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Shinawatra-linked Voice TV Can Stay on Air, Thai Court Rules

Nontarat Phaicharoen and Wilawan Watcharasakwet
Bangkok
2019-02-27
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Voice TV chief executive Mekin speaks to reporters after a Thai administrative court ruled for the station’s right to broadcast, Feb 27, 2019.
Voice TV chief executive Mekin speaks to reporters after a Thai administrative court ruled for the station’s right to broadcast, Feb 27, 2019.
Nontarat Phaicharoen/BenarNews

Updated at 4:52 p.m. ET on 2019-02-27

A court in junta-led Thailand ruled Wednesday that national broadcasting regulators had unlawfully suspended a TV station owned by the son of fugitive former Prime Minister Thaksin Shinawatra.

The National Broadcasting and Telecommunications Commission (NBTC) on Feb. 12 ordered Voice TV to go dark for 15 days, accusing the station of airing program content that caused public confusion and divisiveness.

The station went off the air at midnight Feb. 13 but began broadcasting again on Feb. 15 after lodging a suit against the NBTC and obtaining a court injunction.

“The order of the accused is not correct according to the procedures ... Therefore, the resolution of the accused is not fair,” the administrative court in Bangkok said as it ruled in favor of Voice TV, referring to the commission as the accused party in the station’s lawsuit.

Also on Wednesday, a court delayed taking action on a call to dissolve a political party that had nominated Princess Ubolratana Rajakanya Sirivadhana Barnavadi as its prime ministerial choice for Thailand’s general election, scheduled for March 24.

In addition, the attorney general delayed a decision on filing charges against the leader of Future Forward Party until March 26, two days after the polls.

“We filed a petition to the Administrative Court over the suspension order of Voice TV because we want to make a standard that regulatory government’s agency must be politically balance and respect media freedom and freedom of speech,” Voice TV Chief Executive Mekin Petplai told reporters after Wednesday’s ruling.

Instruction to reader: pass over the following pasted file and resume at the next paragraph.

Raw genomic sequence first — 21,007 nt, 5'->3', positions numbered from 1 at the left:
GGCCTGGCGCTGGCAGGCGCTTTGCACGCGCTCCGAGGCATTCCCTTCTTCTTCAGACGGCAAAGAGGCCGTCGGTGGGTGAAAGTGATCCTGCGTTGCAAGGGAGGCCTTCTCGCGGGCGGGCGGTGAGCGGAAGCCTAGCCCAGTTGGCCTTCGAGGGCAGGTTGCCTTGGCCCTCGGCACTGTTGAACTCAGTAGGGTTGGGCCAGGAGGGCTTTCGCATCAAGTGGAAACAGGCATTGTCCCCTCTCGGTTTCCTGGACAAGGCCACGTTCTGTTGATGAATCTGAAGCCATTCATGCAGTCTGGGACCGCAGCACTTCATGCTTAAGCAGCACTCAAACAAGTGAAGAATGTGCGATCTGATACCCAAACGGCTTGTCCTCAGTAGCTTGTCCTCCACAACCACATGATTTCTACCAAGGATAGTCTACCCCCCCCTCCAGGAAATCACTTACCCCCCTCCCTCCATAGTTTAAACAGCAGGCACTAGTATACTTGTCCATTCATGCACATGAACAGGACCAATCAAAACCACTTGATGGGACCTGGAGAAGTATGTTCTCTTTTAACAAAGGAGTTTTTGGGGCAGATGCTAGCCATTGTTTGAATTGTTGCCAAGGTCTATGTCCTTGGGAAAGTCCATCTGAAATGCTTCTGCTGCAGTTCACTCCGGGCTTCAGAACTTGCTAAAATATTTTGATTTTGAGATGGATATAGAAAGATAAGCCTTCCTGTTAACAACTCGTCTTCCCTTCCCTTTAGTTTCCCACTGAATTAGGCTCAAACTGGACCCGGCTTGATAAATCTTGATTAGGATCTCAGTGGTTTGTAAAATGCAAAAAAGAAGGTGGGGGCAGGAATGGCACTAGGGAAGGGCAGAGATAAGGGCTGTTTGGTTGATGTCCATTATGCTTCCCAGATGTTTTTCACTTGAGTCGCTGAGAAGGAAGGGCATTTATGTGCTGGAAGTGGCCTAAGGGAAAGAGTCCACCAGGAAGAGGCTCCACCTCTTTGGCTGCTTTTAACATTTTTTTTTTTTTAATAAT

Thaksin and his sister, Yingluck Shinawatra, are both deposed former prime ministers who live in exile. They have been banned from taking part directly in Thai politics, but they remain influential and their opposition Pheu Thai Party has fielded candidates for the upcoming election.

Thai Raksa Chart party

The NBTC order against Voice TV came the same day that the Thai Raksa Chart party, a populist movement linked to the Shinawatra clan, expressed public contrition for selecting Princess Ubolratana as its prime ministerial choice.

King Maha Vajiralongkorn quashed the princess’ candidacy within hours, chiding it as “highly inappropriate” in the Buddhist-majority nation where the wealthy monarchy is revered and protected by Lese-Majesté, a draconian law that protects the royal family against insults and offensive statements.

On Wednesday, the Constitutional Court set March 7 as the date to announce its verdict regarding whether the party should be dissolved. The Election Commission initially found that the party was “hostile to the constitutional monarchy” and requested that the court rule against the party.

“The court discussed the matter and found that the case has substantial evidence and there is no need for further hearings. ... The court will consider the case in the afternoon on March 7 and will announce the decision later on the same day,” the court said in a statement delivered to the media.

A legal adviser for the Thai Raksa Chart Party who appeared at the court Wednesday said the party would accept the decision regardless of the results.

“The party has submitted clarification to the accusation and witnesses’ accounts that we have no intent to be hostile to the constitutional monarchy,” Surachai Shinchai told the media. “Regardless of the results, we would accept it.”

As they wait for the court to rule, party leaders continue to campaign.

Attorney general announcement

Meanwhile, the attorney general delayed a decision on whether to indict Future Forward Party leader Thanathorn Juangroongruangkit and two accomplices, whom police have charged with violating Thailand’s Computer Crimes Act, but said it would appoint a committee to consider the case on March 26.

The attorney general alleged that on two occasions in 2018, Thanathorn and his accomplices said that Prime Minister Prayuth Chan-o-cha, the junta chief, had bought-off politicians from other parties.

“Because these cases are important and are interested to the media and people, the attorney general chief will order a setup of a committee to consider the case,” deputy spokesman Prayuth Petchkoon said.

“We believe in our innocence. We believe people have rights to criticize the rulers, a basic democratic right,” said Thanatorn who appeared at the attorney general office Wednesday morning. “We believe the attorney general should perform the duty duly.”

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